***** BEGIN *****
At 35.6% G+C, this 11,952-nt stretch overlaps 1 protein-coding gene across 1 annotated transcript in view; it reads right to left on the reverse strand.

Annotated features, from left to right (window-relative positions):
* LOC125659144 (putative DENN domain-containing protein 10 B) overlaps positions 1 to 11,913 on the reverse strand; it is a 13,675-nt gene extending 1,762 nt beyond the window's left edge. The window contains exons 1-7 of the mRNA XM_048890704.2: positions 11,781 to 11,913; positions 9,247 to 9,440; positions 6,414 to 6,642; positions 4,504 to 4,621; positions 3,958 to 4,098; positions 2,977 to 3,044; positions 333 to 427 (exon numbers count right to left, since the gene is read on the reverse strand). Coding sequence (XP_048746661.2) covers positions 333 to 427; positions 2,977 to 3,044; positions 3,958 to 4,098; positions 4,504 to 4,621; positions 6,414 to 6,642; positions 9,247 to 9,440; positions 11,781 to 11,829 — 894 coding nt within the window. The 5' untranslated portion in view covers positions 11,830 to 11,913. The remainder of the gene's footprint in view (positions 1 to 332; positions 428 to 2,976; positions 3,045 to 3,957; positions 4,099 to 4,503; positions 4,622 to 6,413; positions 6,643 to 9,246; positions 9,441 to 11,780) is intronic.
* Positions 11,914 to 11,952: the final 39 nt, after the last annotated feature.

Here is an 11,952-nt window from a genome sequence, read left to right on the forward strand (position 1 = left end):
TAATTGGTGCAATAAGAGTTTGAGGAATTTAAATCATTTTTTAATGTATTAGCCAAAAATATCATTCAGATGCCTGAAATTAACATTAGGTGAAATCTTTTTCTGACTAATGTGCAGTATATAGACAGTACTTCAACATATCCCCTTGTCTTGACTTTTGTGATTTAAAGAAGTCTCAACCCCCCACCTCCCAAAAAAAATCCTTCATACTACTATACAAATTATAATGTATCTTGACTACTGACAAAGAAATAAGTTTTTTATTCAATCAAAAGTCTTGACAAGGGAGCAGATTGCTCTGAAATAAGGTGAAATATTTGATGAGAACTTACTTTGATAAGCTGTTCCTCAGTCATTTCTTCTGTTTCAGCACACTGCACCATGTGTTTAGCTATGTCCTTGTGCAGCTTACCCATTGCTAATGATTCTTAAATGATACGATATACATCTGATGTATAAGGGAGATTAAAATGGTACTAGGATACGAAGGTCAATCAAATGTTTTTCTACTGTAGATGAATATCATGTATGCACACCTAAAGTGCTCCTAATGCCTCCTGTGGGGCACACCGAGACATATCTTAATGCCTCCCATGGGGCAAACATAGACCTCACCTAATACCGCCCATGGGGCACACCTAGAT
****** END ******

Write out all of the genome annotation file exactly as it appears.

At 35.6% G+C, this 11,952-nt stretch overlaps 1 protein-coding gene across 1 annotated transcript in view; it reads right to left on the reverse strand.

Annotated features, from left to right (window-relative positions):
* LOC125659144 (putative DENN domain-containing protein 10 B) overlaps positions 1 to 11,913 on the reverse strand; it is a 13,675-nt gene extending 1,762 nt beyond the window's left edge. The window contains exons 1-7 of the mRNA XM_048890704.2: positions 11,781 to 11,913; positions 9,247 to 9,440; positions 6,414 to 6,642; positions 4,504 to 4,621; positions 3,958 to 4,098; positions 2,977 to 3,044; positions 333 to 427 (exon numbers count right to left, since the gene is read on the reverse strand). Coding sequence (XP_048746661.2) covers positions 333 to 427; positions 2,977 to 3,044; positions 3,958 to 4,098; positions 4,504 to 4,621; positions 6,414 to 6,642; positions 9,247 to 9,440; positions 11,781 to 11,829 — 894 coding nt within the window. The 5' untranslated portion in view covers positions 11,830 to 11,913. The remainder of the gene's footprint in view (positions 1 to 332; positions 428 to 2,976; positions 3,045 to 3,957; positions 4,099 to 4,503; positions 4,622 to 6,413; positions 6,643 to 9,246; positions 9,441 to 11,780) is intronic.
* Positions 11,914 to 11,952: the final 39 nt, after the last annotated feature.

Here is an 11,952-nt window from a genome sequence, read left to right on the forward strand (position 1 = left end):
TAATTGGTGCAATAAGAGTTTGAGGAATTTAAATCATTTTTTAATGTATTAGCCAAAAATATCATTCAGATGCCTGAAATTAACATTAGGTGAAATCTTTTTCTGACTAATGTGCAGTATATAGACAGTACTTCAACATATCCCCTTGTCTTGACTTTTGTGATTTAAAGAAGTCTCAACCCCCCACCTCCCAAAAAAAATCCTTCATACTACTATACAAATTATAATGTATCTTGACTACTGACAAAGAAATAAGTTTTTTATTCAATCAAAAGTCTTGACAAGGGAGCAGATTGCTCTGAAATAAGGTGAAATATTTGATGAGAACTTACTTTGATAAGCTGTTCCTCAGTCATTTCTTCTGTTTCAGCACACTGCACCATGTGTTTAGCTATGTCCTTGTGCAGCTTACCCATTGCTAATGATTCTTAAATGATACGATATACATCTGATGTATAAGGGAGATTAAAATGGTACTAGGATACGAAGGTCAATCAAATGTTTTTCTACTGTAGATGAATATCATGTATGCACACCTAAAGTGCTCCTAATGCCTCCTGTGGGGCACACCGAGACATATCTTAATGCCTCCCATGGGGCAAACATAGACCTCACCTAATACCGCCCATGGGGCACACCTAGAT